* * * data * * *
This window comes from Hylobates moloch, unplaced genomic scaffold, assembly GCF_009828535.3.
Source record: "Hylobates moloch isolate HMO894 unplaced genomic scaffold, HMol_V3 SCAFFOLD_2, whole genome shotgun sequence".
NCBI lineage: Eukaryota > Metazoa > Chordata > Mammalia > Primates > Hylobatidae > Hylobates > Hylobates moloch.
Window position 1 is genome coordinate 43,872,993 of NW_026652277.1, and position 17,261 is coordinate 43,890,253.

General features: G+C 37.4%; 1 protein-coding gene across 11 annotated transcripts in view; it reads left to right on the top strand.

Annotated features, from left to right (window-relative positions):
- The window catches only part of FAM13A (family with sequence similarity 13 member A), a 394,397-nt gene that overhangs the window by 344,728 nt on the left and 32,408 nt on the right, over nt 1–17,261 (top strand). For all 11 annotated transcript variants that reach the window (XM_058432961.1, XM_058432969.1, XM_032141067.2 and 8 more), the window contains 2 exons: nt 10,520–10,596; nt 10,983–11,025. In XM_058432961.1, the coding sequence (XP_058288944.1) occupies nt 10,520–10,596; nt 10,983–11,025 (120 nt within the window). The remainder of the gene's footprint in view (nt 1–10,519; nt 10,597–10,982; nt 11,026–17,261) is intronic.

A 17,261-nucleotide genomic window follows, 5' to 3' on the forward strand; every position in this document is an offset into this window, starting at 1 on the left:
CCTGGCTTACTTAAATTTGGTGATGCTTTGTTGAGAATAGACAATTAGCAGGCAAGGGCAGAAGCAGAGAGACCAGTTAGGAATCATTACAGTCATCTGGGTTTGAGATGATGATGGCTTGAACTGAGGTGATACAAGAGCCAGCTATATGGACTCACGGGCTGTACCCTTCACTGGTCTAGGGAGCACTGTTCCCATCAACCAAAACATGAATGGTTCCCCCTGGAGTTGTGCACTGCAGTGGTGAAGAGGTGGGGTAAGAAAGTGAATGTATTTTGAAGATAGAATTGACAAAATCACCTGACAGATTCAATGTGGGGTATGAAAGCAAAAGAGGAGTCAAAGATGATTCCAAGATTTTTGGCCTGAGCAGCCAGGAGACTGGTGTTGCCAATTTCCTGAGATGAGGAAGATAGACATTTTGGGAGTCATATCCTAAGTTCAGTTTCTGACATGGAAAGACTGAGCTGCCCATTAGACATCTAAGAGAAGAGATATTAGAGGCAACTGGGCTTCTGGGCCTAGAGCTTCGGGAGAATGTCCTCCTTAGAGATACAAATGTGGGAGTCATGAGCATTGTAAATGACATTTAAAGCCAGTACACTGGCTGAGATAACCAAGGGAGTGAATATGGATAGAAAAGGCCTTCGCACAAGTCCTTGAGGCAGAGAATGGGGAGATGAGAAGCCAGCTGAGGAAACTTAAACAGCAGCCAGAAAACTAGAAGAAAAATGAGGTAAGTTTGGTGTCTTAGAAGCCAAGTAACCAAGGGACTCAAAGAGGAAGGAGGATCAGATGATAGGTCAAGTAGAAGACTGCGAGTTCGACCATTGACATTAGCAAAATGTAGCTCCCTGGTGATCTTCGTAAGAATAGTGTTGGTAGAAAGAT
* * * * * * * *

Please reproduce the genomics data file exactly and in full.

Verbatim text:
This window comes from Hylobates moloch, unplaced genomic scaffold, assembly GCF_009828535.3.
Source record: "Hylobates moloch isolate HMO894 unplaced genomic scaffold, HMol_V3 SCAFFOLD_2, whole genome shotgun sequence".
NCBI lineage: Eukaryota > Metazoa > Chordata > Mammalia > Primates > Hylobatidae > Hylobates > Hylobates moloch.
Window position 1 is genome coordinate 43,872,993 of NW_026652277.1, and position 17,261 is coordinate 43,890,253.

General features: G+C 37.4%; 1 protein-coding gene across 11 annotated transcripts in view; it reads left to right on the top strand.

Annotated features, from left to right (window-relative positions):
- The window catches only part of FAM13A (family with sequence similarity 13 member A), a 394,397-nt gene that overhangs the window by 344,728 nt on the left and 32,408 nt on the right, over nt 1–17,261 (top strand). For all 11 annotated transcript variants that reach the window (XM_058432961.1, XM_058432969.1, XM_032141067.2 and 8 more), the window contains 2 exons: nt 10,520–10,596; nt 10,983–11,025. In XM_058432961.1, the coding sequence (XP_058288944.1) occupies nt 10,520–10,596; nt 10,983–11,025 (120 nt within the window). The remainder of the gene's footprint in view (nt 1–10,519; nt 10,597–10,982; nt 11,026–17,261) is intronic.

A 17,261-nucleotide genomic window follows, 5' to 3' on the forward strand; every position in this document is an offset into this window, starting at 1 on the left:
CCTGGCTTACTTAAATTTGGTGATGCTTTGTTGAGAATAGACAATTAGCAGGCAAGGGCAGAAGCAGAGAGACCAGTTAGGAATCATTACAGTCATCTGGGTTTGAGATGATGATGGCTTGAACTGAGGTGATACAAGAGCCAGCTATATGGACTCACGGGCTGTACCCTTCACTGGTCTAGGGAGCACTGTTCCCATCAACCAAAACATGAATGGTTCCCCCTGGAGTTGTGCACTGCAGTGGTGAAGAGGTGGGGTAAGAAAGTGAATGTATTTTGAAGATAGAATTGACAAAATCACCTGACAGATTCAATGTGGGGTATGAAAGCAAAAGAGGAGTCAAAGATGATTCCAAGATTTTTGGCCTGAGCAGCCAGGAGACTGGTGTTGCCAATTTCCTGAGATGAGGAAGATAGACATTTTGGGAGTCATATCCTAAGTTCAGTTTCTGACATGGAAAGACTGAGCTGCCCATTAGACATCTAAGAGAAGAGATATTAGAGGCAACTGGGCTTCTGGGCCTAGAGCTTCGGGAGAATGTCCTCCTTAGAGATACAAATGTGGGAGTCATGAGCATTGTAAATGACATTTAAAGCCAGTACACTGGCTGAGATAACCAAGGGAGTGAATATGGATAGAAAAGGCCTTCGCACAAGTCCTTGAGGCAGAGAATGGGGAGATGAGAAGCCAGCTGAGGAAACTTAAACAGCAGCCAGAAAACTAGAAGAAAAATGAGGTAAGTTTGGTGTCTTAGAAGCCAAGTAACCAAGGGACTCAAAGAGGAAGGAGGATCAGATGATAGGTCAAGTAGAAGACTGCGAGTTCGACCATTGACATTAGCAAAATGTAGCTCCCTGGTGATCTTCGTAAGAATAGTGTTGGTAGAAAGAT